The plaque itself dates from the mid-1960s, as it was placed by a commission created to mark the centennial of the Civil War. Its original location along U.S. 13 made it a target for wayward drivers, so it was relocated in 1983 to its present location on the front yard of the old county courthouse, facing south along East Main Street. (The old courthouse itself fronts North Division Street, so the plaque is sort of off to the side. In truth, visitors to the courthouse seldom see the monument as it’s on the back side of the more recent addition to the county’s halls of justice, where most enter.)

Last week an incident at the courthouse reignited the uproar, as two men were charged with malicious destruction of property after chalking up the building and walks leading up to it with various slogans and phrases indicating their displeasure with the monument’s presence.

With that background in mind, know that I decided to drop by an event on Friday that I’ve been meaning to check out but hadn’t. The final edition of “Fridays at Five” for the year was this past Friday and even though I had a family function later that evening I decided to go scan the scene. As parties go, it was comparatively modest: a beer truck and team of two DJs surrounded by a host of games to amuse the partygoers. But there were also a couple of buckets of chalk there and I think these gentlemen weren’t through with their messaging.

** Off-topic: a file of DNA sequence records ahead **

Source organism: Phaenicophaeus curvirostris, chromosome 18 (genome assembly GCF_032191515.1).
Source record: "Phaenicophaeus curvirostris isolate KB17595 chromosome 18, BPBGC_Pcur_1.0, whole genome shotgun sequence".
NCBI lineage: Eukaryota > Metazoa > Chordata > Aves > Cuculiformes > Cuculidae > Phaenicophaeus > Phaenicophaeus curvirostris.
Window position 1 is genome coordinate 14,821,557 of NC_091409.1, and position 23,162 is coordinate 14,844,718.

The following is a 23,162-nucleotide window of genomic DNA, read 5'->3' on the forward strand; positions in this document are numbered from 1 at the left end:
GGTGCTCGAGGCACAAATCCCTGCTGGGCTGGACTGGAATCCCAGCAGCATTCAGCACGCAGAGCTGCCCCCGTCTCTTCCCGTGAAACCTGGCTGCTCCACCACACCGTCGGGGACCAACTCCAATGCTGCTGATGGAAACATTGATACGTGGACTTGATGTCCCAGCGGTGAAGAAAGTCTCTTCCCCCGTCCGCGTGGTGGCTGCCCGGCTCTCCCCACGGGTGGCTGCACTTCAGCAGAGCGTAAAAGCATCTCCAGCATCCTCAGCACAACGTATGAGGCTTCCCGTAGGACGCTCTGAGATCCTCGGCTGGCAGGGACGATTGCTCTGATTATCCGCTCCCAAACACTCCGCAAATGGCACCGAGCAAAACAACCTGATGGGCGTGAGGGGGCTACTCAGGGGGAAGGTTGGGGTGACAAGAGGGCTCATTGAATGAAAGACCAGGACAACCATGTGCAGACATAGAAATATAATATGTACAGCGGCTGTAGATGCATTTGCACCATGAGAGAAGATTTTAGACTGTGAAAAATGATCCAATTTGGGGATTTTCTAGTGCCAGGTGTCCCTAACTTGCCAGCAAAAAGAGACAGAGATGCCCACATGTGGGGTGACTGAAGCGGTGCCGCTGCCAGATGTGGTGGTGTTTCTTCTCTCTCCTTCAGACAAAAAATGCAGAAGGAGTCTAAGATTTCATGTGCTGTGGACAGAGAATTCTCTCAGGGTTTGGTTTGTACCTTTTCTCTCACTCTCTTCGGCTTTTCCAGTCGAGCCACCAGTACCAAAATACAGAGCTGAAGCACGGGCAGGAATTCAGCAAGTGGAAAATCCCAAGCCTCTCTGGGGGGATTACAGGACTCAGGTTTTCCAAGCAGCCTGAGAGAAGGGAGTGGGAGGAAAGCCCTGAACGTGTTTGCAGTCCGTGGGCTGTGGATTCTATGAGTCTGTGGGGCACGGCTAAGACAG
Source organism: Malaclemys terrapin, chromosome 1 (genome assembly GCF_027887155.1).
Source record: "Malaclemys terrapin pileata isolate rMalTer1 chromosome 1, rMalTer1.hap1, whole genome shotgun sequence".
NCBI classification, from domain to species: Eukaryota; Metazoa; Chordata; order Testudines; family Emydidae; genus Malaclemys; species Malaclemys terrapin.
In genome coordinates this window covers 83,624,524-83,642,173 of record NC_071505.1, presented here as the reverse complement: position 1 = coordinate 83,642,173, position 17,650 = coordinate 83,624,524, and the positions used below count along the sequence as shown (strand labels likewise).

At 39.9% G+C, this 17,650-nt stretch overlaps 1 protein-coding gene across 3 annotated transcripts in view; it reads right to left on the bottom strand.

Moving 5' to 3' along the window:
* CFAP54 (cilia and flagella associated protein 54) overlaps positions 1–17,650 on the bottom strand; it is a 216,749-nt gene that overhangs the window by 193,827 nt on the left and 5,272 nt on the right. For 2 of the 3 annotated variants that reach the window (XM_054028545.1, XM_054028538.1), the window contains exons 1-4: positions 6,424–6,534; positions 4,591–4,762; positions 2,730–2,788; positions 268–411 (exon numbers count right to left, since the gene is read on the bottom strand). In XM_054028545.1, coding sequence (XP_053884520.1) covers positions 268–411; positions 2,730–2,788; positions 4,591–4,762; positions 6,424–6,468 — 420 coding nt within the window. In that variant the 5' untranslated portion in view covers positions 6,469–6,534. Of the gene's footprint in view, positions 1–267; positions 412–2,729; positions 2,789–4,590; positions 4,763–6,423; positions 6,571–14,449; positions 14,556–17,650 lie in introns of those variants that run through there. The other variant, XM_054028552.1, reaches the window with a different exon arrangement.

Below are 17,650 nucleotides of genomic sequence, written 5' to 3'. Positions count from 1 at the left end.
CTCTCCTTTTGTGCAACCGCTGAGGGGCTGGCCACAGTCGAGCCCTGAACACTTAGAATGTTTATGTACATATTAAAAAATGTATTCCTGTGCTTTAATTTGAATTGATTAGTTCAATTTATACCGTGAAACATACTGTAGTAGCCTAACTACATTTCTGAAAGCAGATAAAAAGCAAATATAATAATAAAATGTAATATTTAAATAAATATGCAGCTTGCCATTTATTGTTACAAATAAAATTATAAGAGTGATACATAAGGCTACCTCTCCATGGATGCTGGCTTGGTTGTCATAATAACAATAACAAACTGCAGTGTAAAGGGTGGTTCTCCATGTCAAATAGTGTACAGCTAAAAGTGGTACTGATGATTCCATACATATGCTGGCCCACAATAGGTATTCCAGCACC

Yes, these guys were just the life of the party, all right.

And not only were they being blowhards about a dead subject – the plaque’s not going anywhere fast unless another criminal act is perpetrated – but they’re not too bright, either. “Buget”? (He tried to fit a “d” in after it was pointed out to him.)

While he’s pretty close on the number, there’s a reason it’s so high: sequestration. It didn’t seem like anything else on the budget was subject to it, but something that’s Constitutionally mandated was. And the FY18 defense budget had bipartisan support.

Since the chalk was going to be used anyway, I had my own little message, set off to the side.

Because I’m not a professional chalker, this is what it says: “Let history be history, work to a better future.”

I say just leave the Winder plaque where it is, because it’s not hurting anyone and nary a complaint had been made about it for 33 years until a certain president was elected. Now if they want to commemorate other things that occurred there, let them go through the proper channels (since I believe these are state-sponsored monuments) and see if there can be monuments to the lynchings or slave trading that may have taken place in downtown Salisbury.

With so many more important issues and problems in our community, worrying about a plaque seems a waste of time. Notice I’ve been relatively quiet about the whole NFL kneeling for the National Anthem thing because there are more important things in life for me to obsess over – if NFL players want to cut their collective economic throats, people can do other things on Sunday. I don’t really worry about football season until the World Series is over, anyway.

And with the news of the Las Vegas massacre, it’s a reminder that we have serious issues which demand that we hug our loved ones a little tighter and not be as offended with things we don’t wish to read.